Cognitive Age: Understanding Consumer Alienation in the Mature Market
Johnson, Edna B., Review of Business
Between the year 1990 and the year 2000, 12 million more Americans older than age 50 will be spending an estimated additional $300 billion a year (Sandor, 1994). By the year 2020, the number of people aged 50 or older will increase by 74 percent, while those under age 50 will only increase by a mere 1 percent (Exter 1990). It seems apparent that older American households are becoming wealthier, more numerous, and more willing to spend than ever before.
A lot of business decisions are based on misconceptions about the older consumer (Spoor, 1994). In its 1993 survey, The Georgia State University Center for Mature Consumer Studies found that seventy-five (75) percent of seniors are dissatisfied with the way companies market to them (Spoor, 1994). With the number of mature consumers increasing, such findings should be of particular concern to marketers. "Older [consumers] in the United States are increasingly being recognized as one of the fastest growing market segments and as a formidable market force" (Mason, Bearden, & Crockett, 1980). Two criteria commonly considered by marketers when evaluating a possible market are size and income. In both areas older Americans are proving to be a significant group. Over 50 million Americans are past the age of 55 (Schewe, 1988). People aged 55 and older represent over one-fifth of the U.S. population, own 77 percent of the financial assets, purchase 43 percent of domestic cars, make up 80 percent of the luxury travel business, eat out three times a week, consume 25 percent of alcoholic beverages and account for 42 percent of all consumer demand (Auken, Barry, & Anderson, 1993).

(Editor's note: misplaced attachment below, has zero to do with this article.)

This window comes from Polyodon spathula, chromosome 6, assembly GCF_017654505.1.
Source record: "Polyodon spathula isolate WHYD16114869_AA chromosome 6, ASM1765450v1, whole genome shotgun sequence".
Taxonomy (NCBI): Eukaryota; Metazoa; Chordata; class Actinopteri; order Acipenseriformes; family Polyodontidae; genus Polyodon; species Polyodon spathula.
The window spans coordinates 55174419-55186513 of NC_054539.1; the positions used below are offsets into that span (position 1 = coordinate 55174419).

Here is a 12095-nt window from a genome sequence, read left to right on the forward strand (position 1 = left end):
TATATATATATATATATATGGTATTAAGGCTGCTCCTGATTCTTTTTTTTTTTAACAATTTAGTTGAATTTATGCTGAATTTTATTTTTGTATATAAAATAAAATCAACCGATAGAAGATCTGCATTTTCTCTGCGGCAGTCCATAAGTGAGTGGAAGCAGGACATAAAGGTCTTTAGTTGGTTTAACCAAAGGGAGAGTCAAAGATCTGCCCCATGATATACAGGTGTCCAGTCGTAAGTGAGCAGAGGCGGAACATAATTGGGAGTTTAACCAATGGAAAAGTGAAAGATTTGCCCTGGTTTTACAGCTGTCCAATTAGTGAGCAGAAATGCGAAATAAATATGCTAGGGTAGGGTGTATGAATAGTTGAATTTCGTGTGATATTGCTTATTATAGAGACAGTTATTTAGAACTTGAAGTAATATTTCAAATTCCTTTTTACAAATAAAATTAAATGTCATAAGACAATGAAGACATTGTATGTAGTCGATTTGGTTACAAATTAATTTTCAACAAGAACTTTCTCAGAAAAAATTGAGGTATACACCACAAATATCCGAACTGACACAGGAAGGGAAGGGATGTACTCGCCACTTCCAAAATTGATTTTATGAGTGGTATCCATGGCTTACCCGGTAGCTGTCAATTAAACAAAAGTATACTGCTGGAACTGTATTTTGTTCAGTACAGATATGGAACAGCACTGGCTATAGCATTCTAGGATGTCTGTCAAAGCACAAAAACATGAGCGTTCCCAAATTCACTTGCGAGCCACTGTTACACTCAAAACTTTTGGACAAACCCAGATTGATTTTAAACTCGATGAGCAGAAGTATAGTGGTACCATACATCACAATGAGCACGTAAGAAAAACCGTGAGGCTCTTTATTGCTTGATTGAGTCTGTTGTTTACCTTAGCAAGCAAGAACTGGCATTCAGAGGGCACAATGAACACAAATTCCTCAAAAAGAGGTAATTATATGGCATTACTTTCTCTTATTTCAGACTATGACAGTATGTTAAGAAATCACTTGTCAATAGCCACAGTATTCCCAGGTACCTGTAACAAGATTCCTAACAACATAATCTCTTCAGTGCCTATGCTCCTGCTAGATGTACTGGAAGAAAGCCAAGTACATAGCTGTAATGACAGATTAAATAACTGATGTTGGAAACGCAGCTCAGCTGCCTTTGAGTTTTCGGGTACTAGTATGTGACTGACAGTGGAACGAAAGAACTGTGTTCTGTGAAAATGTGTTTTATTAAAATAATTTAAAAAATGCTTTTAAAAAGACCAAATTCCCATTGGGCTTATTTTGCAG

While much is known about the increasing size and market potential of older consumers and the markets to which they devote their consumption resources, very little is known about their overall attitudes toward the marketplace. As Americans age, marketers must focus on the cognitive age of older consumers and its relationship to consumer buying behavior. Research on cognitive age suggests that nonchronological age measures may contribute more than chronological age to understanding how older consumers view themselves and how they consume (Wilkes 1992). The research reported here examines the relationship between cognitive age and consumer alienation. This study provides useful information that can assist marketers in developing methods to better attract and retain this formidable market force of older consumers.
The concept of consumer or marketplace alienation recognizes the emergence of a psychological attitude as the result of four underlying constructs (rather than discrete measurable subscales) - marketplace powerlessness, normlessness, isolation, and self-estrangement (Allison, 1978). The marketplace was conceptualized here as all institutions involved in offering goods and/or services and the practices or activities conducted by these institutions. Allison (1978) offers the following descriptions of the underlying constructs of consumer alienation. Consumer powerlessness may be defined as feelings held by consumers that they are unable to help determine market practices, and are unable to control the market environment or events within the marketplace. Consumers may have a sense of powerlessness if they feel they cannot influence business behavior to be more consistent with a buyer's needs. Lambert (1981) suggests that an alienated consumer believes he has no control over any of the aspects he faces in dealing with the marketplace.
Consumer normlessness may be described as a belief that marketers will behave in ways that are unethical, unjust, and undesirable in order to meet their selfish goals; marketers are not to be trusted. Normlessness is often manifested in unclear standards for buyer behavior.
Social isolation from the marketplace is characterized by feelings of estrangement from the institutions, practices, and outputs of the market system. …